Frontier Former Editor

August 30, 2007

Death in Venice . . . .

Filed under: anatomy, dead pool, homeland security, medicine, old times, public health, societal niceties, Venice — Frontier Former Editor @ 10:27 am

2_4611.jpg 

(Mann o Mann, I knew that German short fiction class would come come in handy one day . . . .)

Ancient mass graves containing more than 1,500 victims of the bubonic plague have been discovered on a small island in Italy‘s Venetian Lagoon (see article and gallery)

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13 Comments »

  1. ummm … ick?

    Is the BLACK DEATH the same thing as the bubonic plague?

    Comment by azahar — August 30, 2007 @ 1:59 pm

  2. Pretty much

    Comment by Frontier Former Editor — August 30, 2007 @ 2:07 pm

  3. Are the Bodies still infectious – can the grave diggers catch the Plague ?

    G E

    Comment by G Eagle Esq — August 30, 2007 @ 3:56 pm

  4. I,m pretty sure that you have to catch it through flea bites, but there’s been no reports in the three years since they’ve found them – at least any reports we’ve heard . . . .

    Comment by Frontier Former Editor — August 30, 2007 @ 4:23 pm

  5. I thought while the bodies were somewhat fresh you could catch the Plague. Interesting. I’m going to have to look that up.

    That pic sort of reminds me of a scene in 300.

    Comment by Stiletto — September 1, 2007 @ 12:16 am

  6. No, seems they cannot catch it now, however, I think it’s believed you can catch it off a rat less than 24 hours dead.

    Comment by Stiletto — September 1, 2007 @ 12:27 am

  7. Now, where else are you going to get lessons in transportation politics and public health? lol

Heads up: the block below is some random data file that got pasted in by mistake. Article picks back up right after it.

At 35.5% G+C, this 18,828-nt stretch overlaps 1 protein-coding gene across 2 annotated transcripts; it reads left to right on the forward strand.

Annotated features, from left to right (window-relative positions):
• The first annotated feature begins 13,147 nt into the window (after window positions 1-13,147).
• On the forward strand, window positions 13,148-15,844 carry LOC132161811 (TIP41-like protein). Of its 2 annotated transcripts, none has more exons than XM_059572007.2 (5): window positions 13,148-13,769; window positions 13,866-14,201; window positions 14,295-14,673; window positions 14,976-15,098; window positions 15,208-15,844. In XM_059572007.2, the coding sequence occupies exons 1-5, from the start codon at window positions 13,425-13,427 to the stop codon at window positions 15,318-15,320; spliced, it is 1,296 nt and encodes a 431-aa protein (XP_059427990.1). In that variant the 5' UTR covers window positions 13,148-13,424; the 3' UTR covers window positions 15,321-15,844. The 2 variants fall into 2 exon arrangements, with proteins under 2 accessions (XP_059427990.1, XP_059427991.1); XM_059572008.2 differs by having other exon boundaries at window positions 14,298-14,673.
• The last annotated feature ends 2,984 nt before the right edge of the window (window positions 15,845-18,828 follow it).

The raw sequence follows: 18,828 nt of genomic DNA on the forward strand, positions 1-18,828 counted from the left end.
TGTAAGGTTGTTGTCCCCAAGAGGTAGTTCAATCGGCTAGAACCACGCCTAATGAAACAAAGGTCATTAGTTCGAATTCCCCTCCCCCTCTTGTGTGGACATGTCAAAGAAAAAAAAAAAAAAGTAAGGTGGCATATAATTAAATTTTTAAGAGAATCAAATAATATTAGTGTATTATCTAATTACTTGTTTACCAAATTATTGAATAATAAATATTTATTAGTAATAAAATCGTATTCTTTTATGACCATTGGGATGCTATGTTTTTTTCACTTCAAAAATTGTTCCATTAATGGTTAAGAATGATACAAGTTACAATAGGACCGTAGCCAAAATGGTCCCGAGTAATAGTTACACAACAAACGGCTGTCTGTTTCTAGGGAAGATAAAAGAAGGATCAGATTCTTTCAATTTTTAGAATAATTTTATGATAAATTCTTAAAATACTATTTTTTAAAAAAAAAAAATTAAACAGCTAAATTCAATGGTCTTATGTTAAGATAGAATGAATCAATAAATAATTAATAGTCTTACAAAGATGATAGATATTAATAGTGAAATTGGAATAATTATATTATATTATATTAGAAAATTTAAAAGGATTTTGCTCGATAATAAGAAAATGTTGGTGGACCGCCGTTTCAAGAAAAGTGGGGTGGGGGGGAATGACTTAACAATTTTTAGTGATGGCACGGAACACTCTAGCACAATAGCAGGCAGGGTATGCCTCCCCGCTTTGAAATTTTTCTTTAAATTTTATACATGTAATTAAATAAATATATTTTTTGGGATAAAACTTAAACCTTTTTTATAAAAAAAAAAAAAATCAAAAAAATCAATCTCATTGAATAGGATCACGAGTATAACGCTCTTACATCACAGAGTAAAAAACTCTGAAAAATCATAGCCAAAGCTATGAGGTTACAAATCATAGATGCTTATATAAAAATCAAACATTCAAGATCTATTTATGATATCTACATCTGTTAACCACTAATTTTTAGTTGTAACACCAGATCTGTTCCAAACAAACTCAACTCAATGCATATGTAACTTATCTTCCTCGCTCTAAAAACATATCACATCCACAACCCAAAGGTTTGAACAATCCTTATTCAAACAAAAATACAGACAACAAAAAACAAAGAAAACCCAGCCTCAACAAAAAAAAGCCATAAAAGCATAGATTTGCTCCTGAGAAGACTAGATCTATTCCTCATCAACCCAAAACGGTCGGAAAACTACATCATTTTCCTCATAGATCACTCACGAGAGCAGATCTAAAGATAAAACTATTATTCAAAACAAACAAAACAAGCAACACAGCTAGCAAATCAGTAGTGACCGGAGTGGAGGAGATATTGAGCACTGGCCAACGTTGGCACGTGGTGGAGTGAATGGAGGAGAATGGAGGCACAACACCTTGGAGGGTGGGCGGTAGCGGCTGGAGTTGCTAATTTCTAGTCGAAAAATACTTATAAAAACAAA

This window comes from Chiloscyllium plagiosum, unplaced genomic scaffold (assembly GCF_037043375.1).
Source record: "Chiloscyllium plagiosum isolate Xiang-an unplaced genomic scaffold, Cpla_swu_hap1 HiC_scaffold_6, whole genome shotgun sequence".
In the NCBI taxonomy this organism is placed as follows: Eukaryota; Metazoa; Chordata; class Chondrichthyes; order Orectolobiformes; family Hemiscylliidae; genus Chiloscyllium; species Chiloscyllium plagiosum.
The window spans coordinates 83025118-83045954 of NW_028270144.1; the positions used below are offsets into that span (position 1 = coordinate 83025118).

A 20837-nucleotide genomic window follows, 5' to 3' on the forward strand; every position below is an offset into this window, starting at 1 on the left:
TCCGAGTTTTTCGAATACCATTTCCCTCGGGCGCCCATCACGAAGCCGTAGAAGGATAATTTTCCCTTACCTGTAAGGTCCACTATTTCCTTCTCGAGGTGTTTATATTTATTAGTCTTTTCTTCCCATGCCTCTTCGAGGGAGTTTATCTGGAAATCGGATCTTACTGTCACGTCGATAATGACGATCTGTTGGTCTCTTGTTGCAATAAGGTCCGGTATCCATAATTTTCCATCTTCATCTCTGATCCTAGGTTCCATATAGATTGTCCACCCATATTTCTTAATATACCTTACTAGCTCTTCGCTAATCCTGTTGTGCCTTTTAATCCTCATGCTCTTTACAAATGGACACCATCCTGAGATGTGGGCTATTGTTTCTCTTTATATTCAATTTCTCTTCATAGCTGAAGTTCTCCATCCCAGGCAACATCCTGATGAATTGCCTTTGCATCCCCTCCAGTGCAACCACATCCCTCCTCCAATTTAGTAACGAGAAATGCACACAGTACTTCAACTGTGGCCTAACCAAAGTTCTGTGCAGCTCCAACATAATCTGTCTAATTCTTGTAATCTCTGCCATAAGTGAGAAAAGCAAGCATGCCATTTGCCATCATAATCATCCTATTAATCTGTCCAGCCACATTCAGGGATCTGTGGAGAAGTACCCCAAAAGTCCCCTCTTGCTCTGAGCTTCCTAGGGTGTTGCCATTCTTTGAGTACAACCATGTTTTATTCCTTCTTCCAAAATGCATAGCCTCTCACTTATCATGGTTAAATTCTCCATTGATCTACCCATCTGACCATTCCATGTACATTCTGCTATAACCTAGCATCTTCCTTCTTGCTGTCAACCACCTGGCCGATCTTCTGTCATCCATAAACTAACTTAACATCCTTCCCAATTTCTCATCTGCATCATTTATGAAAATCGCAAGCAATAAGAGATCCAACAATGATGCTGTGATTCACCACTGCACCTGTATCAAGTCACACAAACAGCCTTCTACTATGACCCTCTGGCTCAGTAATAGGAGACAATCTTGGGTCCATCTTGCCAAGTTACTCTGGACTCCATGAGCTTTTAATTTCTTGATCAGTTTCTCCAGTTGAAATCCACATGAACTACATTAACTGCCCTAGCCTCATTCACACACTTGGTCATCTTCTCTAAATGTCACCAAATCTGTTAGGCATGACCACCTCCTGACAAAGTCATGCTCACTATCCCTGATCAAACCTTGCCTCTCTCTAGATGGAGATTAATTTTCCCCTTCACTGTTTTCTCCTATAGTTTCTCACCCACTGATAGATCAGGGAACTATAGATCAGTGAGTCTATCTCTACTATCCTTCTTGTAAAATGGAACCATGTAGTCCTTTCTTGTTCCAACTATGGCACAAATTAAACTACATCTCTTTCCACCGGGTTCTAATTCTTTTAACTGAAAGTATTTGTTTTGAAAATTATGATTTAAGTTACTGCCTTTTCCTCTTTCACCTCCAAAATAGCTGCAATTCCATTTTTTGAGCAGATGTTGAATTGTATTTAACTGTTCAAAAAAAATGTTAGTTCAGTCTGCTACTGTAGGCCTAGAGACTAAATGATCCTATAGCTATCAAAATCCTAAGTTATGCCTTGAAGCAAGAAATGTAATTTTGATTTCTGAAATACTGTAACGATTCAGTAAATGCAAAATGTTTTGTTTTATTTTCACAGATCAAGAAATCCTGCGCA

Comment by Frontier Former Editor — September 1, 2007 @ 12:30 am

  8. Here:

    The disease struck and killed people with terrible speed. The Italian writer Boccaccio said its victims often

    “ate lunch with their friends and dinner with their ancestors in paradise.”

    http://www.themiddleages.net/plague.html

    Gee, what have you gotten me into it? I’m going to be looking at this all night….pretty fascinating stuff!

    Comment by Stiletto — September 1, 2007 @ 12:33 am

  9. True, true, dat very true…!

    Where else would I get inspiration to dig up photos of Plague victims? Thanks for making my very exciting Friday night!

    Comment by Stiletto — September 1, 2007 @ 12:35 am

  10. Fleas were a major vector. Like you noted about the rats, once they died and got cold, fleas left that host to find another or to starve. And once people started staying in their houses – after the initial deaths of the unlucky infected, the outbreaks would peter out in specific places.

    Not that it always did a lot of good . . . .

    Comment by Frontier Former Editor — September 1, 2007 @ 12:38 am

  11. You know, surprised Bush didn’t manufacture a plague and send it to Iraq..would have been much easier, no?

    Comment by Stiletto — September 1, 2007 @ 12:43 am

  12. even a plague has a tendency to come back on you, and god knows what Bush would have done to screw it up.

    Comment by Frontier Former Editor — September 1, 2007 @ 12:46 am

  13. Presumably a previously unexposed Population has little immunity to the Plague, like the Native American Indians with Measles

    BUT

    Do Homo pSeudo Sapiens Survivors build up an immunity to the Plague or does the Plague-Germ become (like scarlet fever) less malign as time passes

    G E

    Comment by G Eagle Esq — September 1, 2007 @ 3:29 am


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